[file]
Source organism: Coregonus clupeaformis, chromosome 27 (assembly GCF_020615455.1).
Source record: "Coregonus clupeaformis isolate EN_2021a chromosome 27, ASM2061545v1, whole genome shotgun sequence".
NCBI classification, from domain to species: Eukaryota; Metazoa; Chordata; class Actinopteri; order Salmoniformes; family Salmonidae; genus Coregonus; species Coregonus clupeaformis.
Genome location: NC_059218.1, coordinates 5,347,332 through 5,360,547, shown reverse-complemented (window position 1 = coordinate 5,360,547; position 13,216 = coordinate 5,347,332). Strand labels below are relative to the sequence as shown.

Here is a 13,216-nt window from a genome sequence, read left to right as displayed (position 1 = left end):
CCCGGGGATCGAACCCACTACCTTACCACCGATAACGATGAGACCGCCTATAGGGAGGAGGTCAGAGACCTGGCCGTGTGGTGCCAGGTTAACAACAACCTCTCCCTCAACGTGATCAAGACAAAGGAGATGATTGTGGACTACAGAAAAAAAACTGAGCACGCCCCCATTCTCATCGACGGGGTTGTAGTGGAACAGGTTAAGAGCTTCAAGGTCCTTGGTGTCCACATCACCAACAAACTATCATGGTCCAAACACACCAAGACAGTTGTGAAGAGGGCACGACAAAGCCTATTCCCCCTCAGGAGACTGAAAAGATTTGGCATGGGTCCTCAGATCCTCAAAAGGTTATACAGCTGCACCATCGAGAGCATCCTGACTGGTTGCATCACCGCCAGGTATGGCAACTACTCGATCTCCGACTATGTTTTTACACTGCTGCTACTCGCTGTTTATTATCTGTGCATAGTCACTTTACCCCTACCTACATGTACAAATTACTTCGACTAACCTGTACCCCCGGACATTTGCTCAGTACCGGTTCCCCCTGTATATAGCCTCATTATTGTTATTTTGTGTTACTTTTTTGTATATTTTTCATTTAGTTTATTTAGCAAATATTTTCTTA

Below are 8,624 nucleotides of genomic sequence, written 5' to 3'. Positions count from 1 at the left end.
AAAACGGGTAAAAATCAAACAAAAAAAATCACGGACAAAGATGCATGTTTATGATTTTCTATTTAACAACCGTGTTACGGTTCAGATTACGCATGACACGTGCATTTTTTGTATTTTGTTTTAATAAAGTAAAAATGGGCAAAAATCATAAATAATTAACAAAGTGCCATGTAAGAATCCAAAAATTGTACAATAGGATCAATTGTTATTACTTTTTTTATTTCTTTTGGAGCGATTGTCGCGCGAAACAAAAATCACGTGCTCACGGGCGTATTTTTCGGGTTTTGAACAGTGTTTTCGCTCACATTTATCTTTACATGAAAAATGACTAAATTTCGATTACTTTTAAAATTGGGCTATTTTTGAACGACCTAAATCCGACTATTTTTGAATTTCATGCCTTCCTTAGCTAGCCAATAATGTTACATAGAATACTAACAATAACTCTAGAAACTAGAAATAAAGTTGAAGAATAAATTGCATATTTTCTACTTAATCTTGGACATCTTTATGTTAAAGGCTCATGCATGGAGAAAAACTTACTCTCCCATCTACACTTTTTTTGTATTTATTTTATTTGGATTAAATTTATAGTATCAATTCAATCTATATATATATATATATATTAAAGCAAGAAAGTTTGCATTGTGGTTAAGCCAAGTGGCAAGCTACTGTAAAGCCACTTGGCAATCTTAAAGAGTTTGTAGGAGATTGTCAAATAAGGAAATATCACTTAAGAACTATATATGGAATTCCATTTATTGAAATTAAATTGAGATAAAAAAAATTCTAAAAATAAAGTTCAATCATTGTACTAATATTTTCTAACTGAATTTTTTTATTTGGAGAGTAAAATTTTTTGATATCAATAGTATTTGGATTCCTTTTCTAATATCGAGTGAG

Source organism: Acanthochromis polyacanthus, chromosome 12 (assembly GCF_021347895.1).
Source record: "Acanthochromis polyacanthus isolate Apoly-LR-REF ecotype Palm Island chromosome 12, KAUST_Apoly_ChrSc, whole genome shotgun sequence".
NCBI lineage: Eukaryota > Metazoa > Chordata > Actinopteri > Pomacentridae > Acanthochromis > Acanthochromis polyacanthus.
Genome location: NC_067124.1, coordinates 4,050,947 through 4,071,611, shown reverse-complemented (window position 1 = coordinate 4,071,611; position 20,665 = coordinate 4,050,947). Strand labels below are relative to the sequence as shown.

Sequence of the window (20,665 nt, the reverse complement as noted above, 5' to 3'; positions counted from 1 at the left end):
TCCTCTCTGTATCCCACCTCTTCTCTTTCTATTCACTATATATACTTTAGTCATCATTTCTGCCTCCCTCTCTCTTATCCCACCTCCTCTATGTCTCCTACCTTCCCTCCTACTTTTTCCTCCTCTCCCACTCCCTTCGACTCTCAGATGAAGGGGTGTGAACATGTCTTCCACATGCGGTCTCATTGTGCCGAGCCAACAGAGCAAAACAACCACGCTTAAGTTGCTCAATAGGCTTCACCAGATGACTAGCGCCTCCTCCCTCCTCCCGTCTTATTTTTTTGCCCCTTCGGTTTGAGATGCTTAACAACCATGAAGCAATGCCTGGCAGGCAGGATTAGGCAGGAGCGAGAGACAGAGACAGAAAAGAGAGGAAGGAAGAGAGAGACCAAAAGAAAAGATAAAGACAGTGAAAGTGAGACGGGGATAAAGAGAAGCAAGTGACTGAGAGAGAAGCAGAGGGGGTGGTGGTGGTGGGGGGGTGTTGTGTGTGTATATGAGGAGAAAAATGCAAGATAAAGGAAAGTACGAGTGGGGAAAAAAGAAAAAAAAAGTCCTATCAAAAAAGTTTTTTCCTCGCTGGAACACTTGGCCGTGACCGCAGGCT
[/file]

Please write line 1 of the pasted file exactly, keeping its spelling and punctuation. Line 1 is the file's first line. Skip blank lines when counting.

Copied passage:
Source organism: Coregonus clupeaformis, chromosome 27 (assembly GCF_020615455.1).